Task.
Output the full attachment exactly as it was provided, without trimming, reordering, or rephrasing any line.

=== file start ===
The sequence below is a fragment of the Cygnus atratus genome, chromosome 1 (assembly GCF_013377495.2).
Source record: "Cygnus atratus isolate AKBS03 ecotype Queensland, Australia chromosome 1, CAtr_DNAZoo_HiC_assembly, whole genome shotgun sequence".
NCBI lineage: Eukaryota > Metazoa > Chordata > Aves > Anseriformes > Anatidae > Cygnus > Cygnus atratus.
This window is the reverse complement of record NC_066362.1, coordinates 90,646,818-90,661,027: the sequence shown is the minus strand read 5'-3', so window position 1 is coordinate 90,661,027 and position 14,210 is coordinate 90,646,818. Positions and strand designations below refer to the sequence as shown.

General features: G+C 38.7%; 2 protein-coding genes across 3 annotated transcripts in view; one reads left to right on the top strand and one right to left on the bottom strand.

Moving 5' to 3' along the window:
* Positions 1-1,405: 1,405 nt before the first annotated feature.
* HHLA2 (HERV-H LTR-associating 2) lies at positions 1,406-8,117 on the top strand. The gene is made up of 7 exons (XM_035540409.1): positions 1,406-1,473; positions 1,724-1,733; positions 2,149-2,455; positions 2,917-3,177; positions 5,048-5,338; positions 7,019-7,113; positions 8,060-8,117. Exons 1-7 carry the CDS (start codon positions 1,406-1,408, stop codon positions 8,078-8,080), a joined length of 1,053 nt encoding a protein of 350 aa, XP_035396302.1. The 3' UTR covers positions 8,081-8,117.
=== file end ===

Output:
The sequence below is a fragment of the Cygnus atratus genome, chromosome 1 (assembly GCF_013377495.2).
Source record: "Cygnus atratus isolate AKBS03 ecotype Queensland, Australia chromosome 1, CAtr_DNAZoo_HiC_assembly, whole genome shotgun sequence".
NCBI lineage: Eukaryota > Metazoa > Chordata > Aves > Anseriformes > Anatidae > Cygnus > Cygnus atratus.
This window is the reverse complement of record NC_066362.1, coordinates 90,646,818-90,661,027: the sequence shown is the minus strand read 5'-3', so window position 1 is coordinate 90,661,027 and position 14,210 is coordinate 90,646,818. Positions and strand designations below refer to the sequence as shown.

General features: G+C 38.7%; 2 protein-coding genes across 3 annotated transcripts in view; one reads left to right on the top strand and one right to left on the bottom strand.

Moving 5' to 3' along the window:
* Positions 1-1,405: 1,405 nt before the first annotated feature.
* HHLA2 (HERV-H LTR-associating 2) lies at positions 1,406-8,117 on the top strand. The gene is made up of 7 exons (XM_035540409.1): positions 1,406-1,473; positions 1,724-1,733; positions 2,149-2,455; positions 2,917-3,177; positions 5,048-5,338; positions 7,019-7,113; positions 8,060-8,117. Exons 1-7 carry the CDS (start codon positions 1,406-1,408, stop codon positions 8,078-8,080), a joined length of 1,053 nt encoding a protein of 350 aa, XP_035396302.1. The 3' UTR covers positions 8,081-8,117.